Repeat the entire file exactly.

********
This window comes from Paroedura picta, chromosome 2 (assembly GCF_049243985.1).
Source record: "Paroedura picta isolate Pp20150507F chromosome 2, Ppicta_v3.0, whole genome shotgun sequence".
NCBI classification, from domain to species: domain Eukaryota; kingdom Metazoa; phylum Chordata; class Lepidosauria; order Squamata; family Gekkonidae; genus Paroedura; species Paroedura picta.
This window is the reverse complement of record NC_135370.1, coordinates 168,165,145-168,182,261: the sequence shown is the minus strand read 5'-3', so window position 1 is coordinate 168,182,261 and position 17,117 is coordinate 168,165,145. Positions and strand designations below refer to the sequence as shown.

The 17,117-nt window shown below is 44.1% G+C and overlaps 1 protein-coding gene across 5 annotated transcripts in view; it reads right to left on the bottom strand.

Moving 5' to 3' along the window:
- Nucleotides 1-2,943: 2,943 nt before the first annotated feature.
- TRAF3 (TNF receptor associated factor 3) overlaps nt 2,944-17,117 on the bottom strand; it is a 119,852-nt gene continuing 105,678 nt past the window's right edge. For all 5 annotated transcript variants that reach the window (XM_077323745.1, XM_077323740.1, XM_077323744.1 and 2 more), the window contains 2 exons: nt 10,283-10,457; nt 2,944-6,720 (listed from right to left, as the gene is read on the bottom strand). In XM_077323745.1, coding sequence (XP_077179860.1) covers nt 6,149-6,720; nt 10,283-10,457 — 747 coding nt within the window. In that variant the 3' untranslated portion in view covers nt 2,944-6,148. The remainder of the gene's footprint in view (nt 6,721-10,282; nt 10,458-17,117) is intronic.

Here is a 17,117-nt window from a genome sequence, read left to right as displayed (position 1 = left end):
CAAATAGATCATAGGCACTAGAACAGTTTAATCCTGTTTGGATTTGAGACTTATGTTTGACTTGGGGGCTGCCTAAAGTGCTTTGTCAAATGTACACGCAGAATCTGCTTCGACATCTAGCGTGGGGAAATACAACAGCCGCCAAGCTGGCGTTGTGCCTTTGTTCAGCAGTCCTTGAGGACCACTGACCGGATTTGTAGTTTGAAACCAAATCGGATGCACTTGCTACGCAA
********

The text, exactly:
This window comes from Paroedura picta, chromosome 2 (assembly GCF_049243985.1).
Source record: "Paroedura picta isolate Pp20150507F chromosome 2, Ppicta_v3.0, whole genome shotgun sequence".
NCBI classification, from domain to species: domain Eukaryota; kingdom Metazoa; phylum Chordata; class Lepidosauria; order Squamata; family Gekkonidae; genus Paroedura; species Paroedura picta.
This window is the reverse complement of record NC_135370.1, coordinates 168,165,145-168,182,261: the sequence shown is the minus strand read 5'-3', so window position 1 is coordinate 168,182,261 and position 17,117 is coordinate 168,165,145. Positions and strand designations below refer to the sequence as shown.

The 17,117-nt window shown below is 44.1% G+C and overlaps 1 protein-coding gene across 5 annotated transcripts in view; it reads right to left on the bottom strand.

Moving 5' to 3' along the window:
- Nucleotides 1-2,943: 2,943 nt before the first annotated feature.
- TRAF3 (TNF receptor associated factor 3) overlaps nt 2,944-17,117 on the bottom strand; it is a 119,852-nt gene continuing 105,678 nt past the window's right edge. For all 5 annotated transcript variants that reach the window (XM_077323745.1, XM_077323740.1, XM_077323744.1 and 2 more), the window contains 2 exons: nt 10,283-10,457; nt 2,944-6,720 (listed from right to left, as the gene is read on the bottom strand). In XM_077323745.1, coding sequence (XP_077179860.1) covers nt 6,149-6,720; nt 10,283-10,457 — 747 coding nt within the window. In that variant the 3' untranslated portion in view covers nt 2,944-6,148. The remainder of the gene's footprint in view (nt 6,721-10,282; nt 10,458-17,117) is intronic.

Here is a 17,117-nt window from a genome sequence, read left to right as displayed (position 1 = left end):
CAAATAGATCATAGGCACTAGAACAGTTTAATCCTGTTTGGATTTGAGACTTATGTTTGACTTGGGGGCTGCCTAAAGTGCTTTGTCAAATGTACACGCAGAATCTGCTTCGACATCTAGCGTGGGGAAATACAACAGCCGCCAAGCTGGCGTTGTGCCTTTGTTCAGCAGTCCTTGAGGACCACTGACCGGATTTGTAGTTTGAAACCAAATCGGATGCACTTGCTACGCAA